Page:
(Selsis, 2003)

(Selsis 2003)

IR


Earth

Vis

flux

IR

Vis

Airless

planets

Tenuous

atmospheres

orbital phase

Winter

Summer

Dense

atmospheres

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planets with no atmosphere : the effect of surface thermal inertia

TI=3000

incl=50°

subsurface temperature

thickness

To get a significant effect

with realistic thermal

inertias, the rotation has to

be fast.

Not likely for short-period

tidally-evolved objects

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time

K

A.-S. Maurin (PhD)


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HZ: Selsis, Kasting et al, 2007


Seasons

Obliquity= 45°

T=f(latitude, time,longitude)

max

max

1 yr periodicity but phase-shift compared to the visible phase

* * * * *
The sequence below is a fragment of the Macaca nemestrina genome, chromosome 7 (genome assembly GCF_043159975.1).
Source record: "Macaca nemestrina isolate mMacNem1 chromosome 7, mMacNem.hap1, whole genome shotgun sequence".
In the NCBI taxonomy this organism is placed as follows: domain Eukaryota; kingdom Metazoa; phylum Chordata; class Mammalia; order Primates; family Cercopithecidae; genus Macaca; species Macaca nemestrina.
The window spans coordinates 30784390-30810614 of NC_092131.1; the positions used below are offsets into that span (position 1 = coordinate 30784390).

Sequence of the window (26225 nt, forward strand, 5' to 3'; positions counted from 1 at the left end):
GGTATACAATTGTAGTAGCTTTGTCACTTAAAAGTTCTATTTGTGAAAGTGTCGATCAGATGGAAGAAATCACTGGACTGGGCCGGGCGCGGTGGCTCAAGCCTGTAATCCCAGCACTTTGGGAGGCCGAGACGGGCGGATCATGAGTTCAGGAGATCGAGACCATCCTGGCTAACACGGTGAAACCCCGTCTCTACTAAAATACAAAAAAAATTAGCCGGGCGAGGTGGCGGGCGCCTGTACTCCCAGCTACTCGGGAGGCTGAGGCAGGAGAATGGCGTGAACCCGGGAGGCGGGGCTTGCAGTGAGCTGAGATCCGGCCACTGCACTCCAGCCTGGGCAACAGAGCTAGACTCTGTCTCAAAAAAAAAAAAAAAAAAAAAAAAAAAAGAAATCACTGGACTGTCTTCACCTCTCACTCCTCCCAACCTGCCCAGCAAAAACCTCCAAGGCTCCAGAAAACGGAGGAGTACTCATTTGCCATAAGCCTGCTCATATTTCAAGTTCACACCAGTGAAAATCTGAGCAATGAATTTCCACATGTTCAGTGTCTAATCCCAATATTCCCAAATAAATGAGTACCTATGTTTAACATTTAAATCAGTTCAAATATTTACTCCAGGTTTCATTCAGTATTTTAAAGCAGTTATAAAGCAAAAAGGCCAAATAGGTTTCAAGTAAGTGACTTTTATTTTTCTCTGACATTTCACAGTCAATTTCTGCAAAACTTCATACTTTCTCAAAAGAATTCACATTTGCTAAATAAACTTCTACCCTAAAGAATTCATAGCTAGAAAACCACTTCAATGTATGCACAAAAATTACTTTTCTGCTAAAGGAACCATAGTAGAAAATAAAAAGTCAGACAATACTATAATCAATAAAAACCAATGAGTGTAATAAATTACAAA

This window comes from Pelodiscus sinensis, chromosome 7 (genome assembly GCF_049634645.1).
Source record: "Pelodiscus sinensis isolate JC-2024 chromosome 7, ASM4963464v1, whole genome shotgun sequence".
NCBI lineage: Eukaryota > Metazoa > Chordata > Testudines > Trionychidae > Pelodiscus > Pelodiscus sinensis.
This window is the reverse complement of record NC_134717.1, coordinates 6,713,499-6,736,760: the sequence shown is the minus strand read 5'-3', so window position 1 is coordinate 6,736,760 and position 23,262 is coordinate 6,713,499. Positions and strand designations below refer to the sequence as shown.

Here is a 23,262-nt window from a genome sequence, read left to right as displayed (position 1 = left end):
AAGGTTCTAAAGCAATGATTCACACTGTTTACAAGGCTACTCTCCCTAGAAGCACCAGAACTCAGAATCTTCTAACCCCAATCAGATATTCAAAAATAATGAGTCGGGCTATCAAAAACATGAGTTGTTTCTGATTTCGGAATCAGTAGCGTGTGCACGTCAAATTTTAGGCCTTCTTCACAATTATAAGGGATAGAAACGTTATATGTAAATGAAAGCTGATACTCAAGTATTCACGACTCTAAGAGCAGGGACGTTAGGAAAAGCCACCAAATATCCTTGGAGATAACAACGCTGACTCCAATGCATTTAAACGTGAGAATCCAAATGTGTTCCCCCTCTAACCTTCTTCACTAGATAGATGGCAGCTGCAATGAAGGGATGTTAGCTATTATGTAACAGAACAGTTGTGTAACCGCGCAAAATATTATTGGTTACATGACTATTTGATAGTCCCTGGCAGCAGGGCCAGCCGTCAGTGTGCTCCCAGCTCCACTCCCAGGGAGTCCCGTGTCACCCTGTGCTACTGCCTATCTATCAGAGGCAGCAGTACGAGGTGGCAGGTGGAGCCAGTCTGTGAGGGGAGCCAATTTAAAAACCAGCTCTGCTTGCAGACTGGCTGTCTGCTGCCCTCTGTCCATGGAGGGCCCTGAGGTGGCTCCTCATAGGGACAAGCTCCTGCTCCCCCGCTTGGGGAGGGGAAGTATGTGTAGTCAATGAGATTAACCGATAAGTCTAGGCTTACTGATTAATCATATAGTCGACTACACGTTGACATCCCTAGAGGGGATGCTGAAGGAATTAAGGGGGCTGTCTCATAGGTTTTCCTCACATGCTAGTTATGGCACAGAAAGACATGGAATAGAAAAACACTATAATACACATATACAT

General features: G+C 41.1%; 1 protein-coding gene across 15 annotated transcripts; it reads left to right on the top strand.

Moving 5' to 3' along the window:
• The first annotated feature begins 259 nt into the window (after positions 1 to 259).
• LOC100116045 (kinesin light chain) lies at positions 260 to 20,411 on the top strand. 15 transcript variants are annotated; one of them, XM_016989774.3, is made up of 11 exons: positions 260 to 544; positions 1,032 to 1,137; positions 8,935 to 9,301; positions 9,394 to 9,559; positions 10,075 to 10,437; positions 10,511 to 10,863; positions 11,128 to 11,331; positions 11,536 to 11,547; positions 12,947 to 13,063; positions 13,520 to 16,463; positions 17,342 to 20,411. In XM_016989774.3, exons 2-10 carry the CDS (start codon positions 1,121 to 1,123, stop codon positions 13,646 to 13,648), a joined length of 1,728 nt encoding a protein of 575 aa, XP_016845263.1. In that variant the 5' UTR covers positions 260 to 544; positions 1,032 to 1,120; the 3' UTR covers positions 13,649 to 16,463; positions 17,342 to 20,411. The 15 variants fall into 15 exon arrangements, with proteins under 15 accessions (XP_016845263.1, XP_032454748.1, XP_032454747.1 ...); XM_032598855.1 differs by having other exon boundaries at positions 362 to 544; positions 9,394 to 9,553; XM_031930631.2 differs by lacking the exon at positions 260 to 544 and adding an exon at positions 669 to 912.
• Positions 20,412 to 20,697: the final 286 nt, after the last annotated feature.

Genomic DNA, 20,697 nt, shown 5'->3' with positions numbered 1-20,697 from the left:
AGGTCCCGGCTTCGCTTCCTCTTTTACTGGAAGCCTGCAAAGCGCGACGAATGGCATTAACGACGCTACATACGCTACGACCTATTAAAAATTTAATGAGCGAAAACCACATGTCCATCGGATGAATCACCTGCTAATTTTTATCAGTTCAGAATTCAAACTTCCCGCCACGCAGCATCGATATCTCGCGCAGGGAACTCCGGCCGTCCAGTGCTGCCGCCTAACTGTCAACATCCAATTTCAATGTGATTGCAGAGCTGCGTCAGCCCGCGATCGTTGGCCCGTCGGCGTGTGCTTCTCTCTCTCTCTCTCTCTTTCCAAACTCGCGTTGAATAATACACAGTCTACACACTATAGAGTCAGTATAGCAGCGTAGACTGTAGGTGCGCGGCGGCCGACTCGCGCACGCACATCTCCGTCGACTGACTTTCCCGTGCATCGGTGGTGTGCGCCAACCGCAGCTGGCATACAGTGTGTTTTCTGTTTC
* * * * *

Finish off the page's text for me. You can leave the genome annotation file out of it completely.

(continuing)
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Eccentric planets

max

max

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otation modulation

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IR

Earth

Vis

Palle et al., 2008

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satellite observations (GEWEX)

IR

Earth

Vis

GCM (F. Codron, LMD)

Texte

I. Gomez-Leal (PhD) - See her Poster

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Test case for a non-transiting hot rocky planet

- a large rocky planet (1.8 REarth) around a low-mass star (0.3

MSun)

- hot planet (0.05 AU), with surface temperature reaching

500-600 K, but not too hot to keep an atmosphere

about the highest planet/star contrast we can get for a

terrestrial planet with an atmosphere

- 8-days period, 1 phase curve can be obtained fast

- tidally locked. Maximizes the amplitude of the phase curve.

Consistent with orbit, unless the atmosphere prevents the